Our efforts to tackle HIV/AIDS in Guyana must include involvement of all stakeholders, including health professionals, faith-based organisations, labour, public and private sector organisations and international partners, to address this issue and deal with it in a manner which removes the taint of stigma and discrimination against people infected and living with HIV and AIDS.  Stigma and discrimination cause some people not to seek treatment when they discover their status.  We must accept and promote their access to health care as a right.

 

 

Kindly share in details some of the successes of your projects, such as Self-Reliance and Success in Business for Women, Child Care, Caring for the Elderly and ICT workshops and programmes for women, teenage mothers, adolescents and out of school youth.

 

Thank you for asking about my projects. In respect of the Self-Reliance and Success in Business Workshops for Women, which are conducted through collaboration with the Guyana Ministry of Social Protection and Interweave Solutions, we have trained over 600 persons, including some men who asked to participate in the training, for all ten administrative regions in the country. The workshop teaches participants how to successfully run a business and to recognise and balance the link between their professional and private life and their communities.

 

The certificate awarded at the end of the workshop is recognised by the Small Business Unit and microenterprise organisations so that these participants can access loans and grants. We follow up with them and they call on the facilitators for advice. One of our participants won the third prize for her business plan in a national business expo. Others have come together to work as groups. We have had women who are very proud that they have completed the workshop and now have another “piece of paper” with their name.  Some have spoken about leaving an abusive relationship as soon as their business is up and running. Some of our teen mothers who participated have spoken about plans to improve their businesses.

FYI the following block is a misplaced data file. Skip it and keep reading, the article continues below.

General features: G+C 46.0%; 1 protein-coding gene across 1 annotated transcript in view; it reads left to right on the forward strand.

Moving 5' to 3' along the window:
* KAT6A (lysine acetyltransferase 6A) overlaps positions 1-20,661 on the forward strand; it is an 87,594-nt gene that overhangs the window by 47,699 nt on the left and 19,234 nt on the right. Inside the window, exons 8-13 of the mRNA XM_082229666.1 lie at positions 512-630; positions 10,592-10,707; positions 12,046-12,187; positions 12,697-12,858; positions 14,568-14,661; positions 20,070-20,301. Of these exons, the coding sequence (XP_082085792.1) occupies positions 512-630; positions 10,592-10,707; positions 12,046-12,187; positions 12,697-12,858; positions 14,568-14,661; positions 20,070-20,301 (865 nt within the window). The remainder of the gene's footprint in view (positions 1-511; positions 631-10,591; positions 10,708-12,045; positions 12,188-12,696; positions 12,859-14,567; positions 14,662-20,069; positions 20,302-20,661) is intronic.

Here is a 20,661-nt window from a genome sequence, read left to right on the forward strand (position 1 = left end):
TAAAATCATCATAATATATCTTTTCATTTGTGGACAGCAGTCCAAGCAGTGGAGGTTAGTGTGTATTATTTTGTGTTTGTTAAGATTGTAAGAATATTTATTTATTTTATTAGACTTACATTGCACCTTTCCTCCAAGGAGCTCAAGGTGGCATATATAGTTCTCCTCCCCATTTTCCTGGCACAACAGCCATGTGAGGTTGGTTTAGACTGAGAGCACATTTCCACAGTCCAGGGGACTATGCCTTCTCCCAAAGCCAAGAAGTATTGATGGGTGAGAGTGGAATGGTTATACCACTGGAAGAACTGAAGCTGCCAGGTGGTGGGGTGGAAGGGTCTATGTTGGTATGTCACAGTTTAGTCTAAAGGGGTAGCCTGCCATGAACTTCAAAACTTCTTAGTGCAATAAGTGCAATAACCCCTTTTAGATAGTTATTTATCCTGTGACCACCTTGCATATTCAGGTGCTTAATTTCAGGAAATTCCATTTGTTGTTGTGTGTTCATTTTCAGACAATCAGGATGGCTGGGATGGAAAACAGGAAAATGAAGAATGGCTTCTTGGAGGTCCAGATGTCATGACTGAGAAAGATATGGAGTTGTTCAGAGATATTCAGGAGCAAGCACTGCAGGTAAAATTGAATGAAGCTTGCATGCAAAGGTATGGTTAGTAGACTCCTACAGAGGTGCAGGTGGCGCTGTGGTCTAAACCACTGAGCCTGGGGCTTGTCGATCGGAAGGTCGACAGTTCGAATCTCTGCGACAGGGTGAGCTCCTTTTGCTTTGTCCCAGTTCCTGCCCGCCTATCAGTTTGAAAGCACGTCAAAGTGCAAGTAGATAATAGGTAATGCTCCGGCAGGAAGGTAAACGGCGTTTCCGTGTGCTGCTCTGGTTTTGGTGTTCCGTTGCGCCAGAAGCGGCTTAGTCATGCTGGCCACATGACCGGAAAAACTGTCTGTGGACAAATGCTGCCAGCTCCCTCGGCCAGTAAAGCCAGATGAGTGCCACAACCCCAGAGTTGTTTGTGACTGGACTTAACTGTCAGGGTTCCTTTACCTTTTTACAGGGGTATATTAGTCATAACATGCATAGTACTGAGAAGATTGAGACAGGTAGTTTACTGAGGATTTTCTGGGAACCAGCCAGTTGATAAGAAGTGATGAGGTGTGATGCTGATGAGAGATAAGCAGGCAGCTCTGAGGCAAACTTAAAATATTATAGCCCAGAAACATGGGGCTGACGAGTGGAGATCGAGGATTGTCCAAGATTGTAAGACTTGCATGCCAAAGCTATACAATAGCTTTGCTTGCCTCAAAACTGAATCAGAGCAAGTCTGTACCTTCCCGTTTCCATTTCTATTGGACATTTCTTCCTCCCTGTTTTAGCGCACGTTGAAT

We plan to conduct two training of trainers workshops before the end of this year so that there will be persons qualified to train and monitor other women in all parts of the country.

Consideration is also being given to conducting other workshops in some vast areas where we were unable to reach all sectors.

As regards the Caring for the Elderly and Child Care Workshops, these include a component in First Aid, so we work with the Guyana Red Cross Society which conducts an intensive first aid and CPR programme to accompany the training the women and girls receive in caring for our seniors and in childcare. As I mentioned earlier, our teenage mothers and some girls who have been rescued from trafficking have benefitted from these programmes.

The certificate awarded at the end of the workshops are also recognised by the National Board of Industrial Training. So far, we have conducted four Caring for the Elderly and one Child Care workshop, with a second, planned later this year.

Three ICT Workshops have been conducted for adolescents and out-of-school youth, in which they have not only been exposed to ICT, but also modules on life skills and preparing for the world of work, sexual and reproductive health, micro-enterprise and, most recently, robotics. These were conducted on the East Coast Demerara for young people mainly from Buxton, Friendship, and Victoria villages. I am happy that some of our graduates have been employed as data entry clerks at our National Data Management Authority. Some have gained employment elsewhere and some are still in school.